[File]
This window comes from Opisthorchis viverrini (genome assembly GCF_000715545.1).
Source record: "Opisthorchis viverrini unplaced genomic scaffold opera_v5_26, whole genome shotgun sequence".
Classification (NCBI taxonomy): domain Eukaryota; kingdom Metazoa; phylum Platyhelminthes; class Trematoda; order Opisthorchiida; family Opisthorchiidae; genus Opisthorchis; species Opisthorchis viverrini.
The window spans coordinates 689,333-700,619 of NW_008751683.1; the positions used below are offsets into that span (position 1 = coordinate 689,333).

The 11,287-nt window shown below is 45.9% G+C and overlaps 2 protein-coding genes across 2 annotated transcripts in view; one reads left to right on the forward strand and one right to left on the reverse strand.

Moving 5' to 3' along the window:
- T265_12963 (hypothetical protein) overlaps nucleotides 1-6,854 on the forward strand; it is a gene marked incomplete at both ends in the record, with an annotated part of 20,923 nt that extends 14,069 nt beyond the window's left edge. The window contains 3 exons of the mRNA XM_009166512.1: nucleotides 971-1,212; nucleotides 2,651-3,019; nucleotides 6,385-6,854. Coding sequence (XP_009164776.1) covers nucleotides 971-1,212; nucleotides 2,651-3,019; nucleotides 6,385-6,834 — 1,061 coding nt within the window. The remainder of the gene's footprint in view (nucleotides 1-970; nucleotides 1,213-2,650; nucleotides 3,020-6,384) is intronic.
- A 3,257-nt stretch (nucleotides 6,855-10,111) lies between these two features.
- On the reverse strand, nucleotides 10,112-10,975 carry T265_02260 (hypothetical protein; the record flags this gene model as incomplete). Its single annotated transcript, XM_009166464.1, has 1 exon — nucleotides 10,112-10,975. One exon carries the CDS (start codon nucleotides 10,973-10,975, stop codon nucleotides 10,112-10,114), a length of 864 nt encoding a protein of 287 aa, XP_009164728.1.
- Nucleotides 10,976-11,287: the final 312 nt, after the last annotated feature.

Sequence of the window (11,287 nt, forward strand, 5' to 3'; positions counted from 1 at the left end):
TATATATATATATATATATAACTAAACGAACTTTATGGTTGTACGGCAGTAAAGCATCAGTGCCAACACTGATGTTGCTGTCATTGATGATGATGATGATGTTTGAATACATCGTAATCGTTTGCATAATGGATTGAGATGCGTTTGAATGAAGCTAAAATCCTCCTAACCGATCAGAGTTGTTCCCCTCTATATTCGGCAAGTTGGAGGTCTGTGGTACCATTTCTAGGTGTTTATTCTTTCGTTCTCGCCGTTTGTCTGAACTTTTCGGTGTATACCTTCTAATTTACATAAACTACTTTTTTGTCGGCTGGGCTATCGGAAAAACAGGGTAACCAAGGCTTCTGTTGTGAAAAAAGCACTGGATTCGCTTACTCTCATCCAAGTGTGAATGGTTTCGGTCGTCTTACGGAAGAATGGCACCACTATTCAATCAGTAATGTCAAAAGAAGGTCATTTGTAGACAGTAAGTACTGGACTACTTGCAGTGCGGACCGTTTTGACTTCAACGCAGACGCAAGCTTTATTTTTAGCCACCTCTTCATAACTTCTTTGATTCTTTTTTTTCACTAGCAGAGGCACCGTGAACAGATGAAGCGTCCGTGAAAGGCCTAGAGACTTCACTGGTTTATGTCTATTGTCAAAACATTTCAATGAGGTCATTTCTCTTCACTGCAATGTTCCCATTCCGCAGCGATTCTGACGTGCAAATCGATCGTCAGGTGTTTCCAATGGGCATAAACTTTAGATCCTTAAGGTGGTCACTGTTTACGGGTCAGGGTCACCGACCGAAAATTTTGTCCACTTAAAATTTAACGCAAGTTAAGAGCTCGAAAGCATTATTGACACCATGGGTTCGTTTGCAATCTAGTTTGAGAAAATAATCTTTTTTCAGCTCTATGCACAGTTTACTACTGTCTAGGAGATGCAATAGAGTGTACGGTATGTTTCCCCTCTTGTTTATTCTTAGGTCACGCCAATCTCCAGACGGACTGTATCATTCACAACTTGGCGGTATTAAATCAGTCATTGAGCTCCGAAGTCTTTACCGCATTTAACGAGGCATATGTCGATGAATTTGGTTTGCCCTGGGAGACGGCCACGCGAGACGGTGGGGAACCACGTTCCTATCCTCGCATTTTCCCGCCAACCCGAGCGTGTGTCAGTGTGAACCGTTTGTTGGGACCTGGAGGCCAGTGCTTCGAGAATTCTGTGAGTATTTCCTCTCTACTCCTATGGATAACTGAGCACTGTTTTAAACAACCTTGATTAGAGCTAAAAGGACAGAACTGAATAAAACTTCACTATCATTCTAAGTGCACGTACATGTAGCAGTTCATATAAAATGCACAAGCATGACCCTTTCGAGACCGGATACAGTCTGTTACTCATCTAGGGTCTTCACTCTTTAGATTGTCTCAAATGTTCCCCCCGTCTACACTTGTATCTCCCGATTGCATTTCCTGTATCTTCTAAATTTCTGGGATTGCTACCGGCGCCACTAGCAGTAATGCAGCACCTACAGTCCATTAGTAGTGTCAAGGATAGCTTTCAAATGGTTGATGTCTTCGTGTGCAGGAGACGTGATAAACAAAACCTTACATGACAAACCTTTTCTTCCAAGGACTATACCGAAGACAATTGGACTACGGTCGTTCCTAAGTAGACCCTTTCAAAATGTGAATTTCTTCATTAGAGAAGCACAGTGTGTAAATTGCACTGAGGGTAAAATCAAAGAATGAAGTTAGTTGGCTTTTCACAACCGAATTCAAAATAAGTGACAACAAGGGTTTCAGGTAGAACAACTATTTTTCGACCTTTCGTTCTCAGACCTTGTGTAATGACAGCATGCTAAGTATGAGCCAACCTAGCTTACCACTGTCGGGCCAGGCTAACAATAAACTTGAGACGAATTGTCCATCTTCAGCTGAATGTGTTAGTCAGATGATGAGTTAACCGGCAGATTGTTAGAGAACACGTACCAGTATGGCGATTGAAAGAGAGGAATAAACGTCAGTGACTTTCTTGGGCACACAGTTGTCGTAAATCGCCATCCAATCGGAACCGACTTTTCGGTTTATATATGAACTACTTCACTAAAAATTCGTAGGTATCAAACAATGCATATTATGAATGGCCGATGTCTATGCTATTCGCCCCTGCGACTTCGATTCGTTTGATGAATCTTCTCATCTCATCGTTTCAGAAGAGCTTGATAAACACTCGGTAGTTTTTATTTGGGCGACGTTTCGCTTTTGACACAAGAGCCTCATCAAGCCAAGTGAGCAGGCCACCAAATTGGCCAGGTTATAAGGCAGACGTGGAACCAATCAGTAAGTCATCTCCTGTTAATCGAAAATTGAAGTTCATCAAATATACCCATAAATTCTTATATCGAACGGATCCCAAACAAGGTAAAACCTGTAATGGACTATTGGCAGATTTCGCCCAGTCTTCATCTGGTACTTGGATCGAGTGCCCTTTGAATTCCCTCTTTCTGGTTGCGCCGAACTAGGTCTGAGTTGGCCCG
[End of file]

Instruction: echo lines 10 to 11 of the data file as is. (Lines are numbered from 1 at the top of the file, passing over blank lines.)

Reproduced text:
- Nucleotides 10,976-11,287: the final 312 nt, after the last annotated feature.

Sequence of the window (11,287 nt, forward strand, 5' to 3'; positions counted from 1 at the left end):